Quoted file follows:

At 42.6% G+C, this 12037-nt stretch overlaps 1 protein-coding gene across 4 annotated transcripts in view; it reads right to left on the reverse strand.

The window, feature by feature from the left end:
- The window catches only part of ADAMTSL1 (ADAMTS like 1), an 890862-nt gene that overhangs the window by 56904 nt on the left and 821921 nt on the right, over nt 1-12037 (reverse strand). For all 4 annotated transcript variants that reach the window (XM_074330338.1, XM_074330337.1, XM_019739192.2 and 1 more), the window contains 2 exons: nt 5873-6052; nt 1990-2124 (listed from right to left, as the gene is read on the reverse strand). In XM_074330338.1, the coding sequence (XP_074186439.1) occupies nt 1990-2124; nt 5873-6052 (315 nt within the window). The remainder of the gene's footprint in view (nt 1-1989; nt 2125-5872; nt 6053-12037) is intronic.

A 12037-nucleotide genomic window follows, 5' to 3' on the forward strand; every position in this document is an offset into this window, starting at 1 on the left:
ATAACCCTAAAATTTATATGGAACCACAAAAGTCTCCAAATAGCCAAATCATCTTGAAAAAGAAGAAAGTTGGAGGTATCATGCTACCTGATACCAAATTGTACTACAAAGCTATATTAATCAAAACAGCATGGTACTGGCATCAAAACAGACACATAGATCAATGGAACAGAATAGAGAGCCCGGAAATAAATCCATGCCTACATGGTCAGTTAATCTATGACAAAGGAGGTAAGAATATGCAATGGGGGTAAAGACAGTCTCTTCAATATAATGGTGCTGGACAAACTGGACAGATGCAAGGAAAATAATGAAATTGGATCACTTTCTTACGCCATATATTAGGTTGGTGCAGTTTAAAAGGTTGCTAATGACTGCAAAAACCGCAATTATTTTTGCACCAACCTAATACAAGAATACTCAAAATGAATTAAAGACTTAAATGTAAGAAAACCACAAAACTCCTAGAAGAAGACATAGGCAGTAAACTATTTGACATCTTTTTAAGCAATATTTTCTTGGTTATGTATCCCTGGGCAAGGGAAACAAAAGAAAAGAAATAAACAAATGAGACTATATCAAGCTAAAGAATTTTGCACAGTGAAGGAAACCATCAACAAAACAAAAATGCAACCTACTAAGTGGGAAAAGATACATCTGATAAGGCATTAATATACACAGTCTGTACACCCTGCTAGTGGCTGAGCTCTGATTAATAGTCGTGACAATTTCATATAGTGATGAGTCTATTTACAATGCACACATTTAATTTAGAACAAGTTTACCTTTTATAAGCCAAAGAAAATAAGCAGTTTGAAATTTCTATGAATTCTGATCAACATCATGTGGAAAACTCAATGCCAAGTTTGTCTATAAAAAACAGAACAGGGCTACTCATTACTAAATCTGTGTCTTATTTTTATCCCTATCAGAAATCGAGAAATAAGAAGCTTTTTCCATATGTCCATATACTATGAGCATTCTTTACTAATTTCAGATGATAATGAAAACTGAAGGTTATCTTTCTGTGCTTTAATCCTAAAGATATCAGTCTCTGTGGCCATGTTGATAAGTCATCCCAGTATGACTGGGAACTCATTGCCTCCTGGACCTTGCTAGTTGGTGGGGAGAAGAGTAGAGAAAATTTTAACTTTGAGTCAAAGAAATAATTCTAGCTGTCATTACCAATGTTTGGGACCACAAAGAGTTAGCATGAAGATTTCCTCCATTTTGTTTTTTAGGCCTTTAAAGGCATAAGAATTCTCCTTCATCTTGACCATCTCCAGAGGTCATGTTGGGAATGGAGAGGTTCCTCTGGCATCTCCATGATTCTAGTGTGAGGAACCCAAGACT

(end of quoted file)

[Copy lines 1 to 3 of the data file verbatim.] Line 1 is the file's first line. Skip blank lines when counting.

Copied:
At 42.6% G+C, this 12037-nt stretch overlaps 1 protein-coding gene across 4 annotated transcripts in view; it reads right to left on the reverse strand.

The window, feature by feature from the left end:
- The window catches only part of ADAMTSL1 (ADAMTS like 1), an 890862-nt gene that overhangs the window by 56904 nt on the left and 821921 nt on the right, over nt 1-12037 (reverse strand). For all 4 annotated transcript variants that reach the window (XM_074330338.1, XM_074330337.1, XM_019739192.2 and 1 more), the window contains 2 exons: nt 5873-6052; nt 1990-2124 (listed from right to left, as the gene is read on the reverse strand). In XM_074330338.1, the coding sequence (XP_074186439.1) occupies nt 1990-2124; nt 5873-6052 (315 nt within the window). The remainder of the gene's footprint in view (nt 1-1989; nt 2125-5872; nt 6053-12037) is intronic.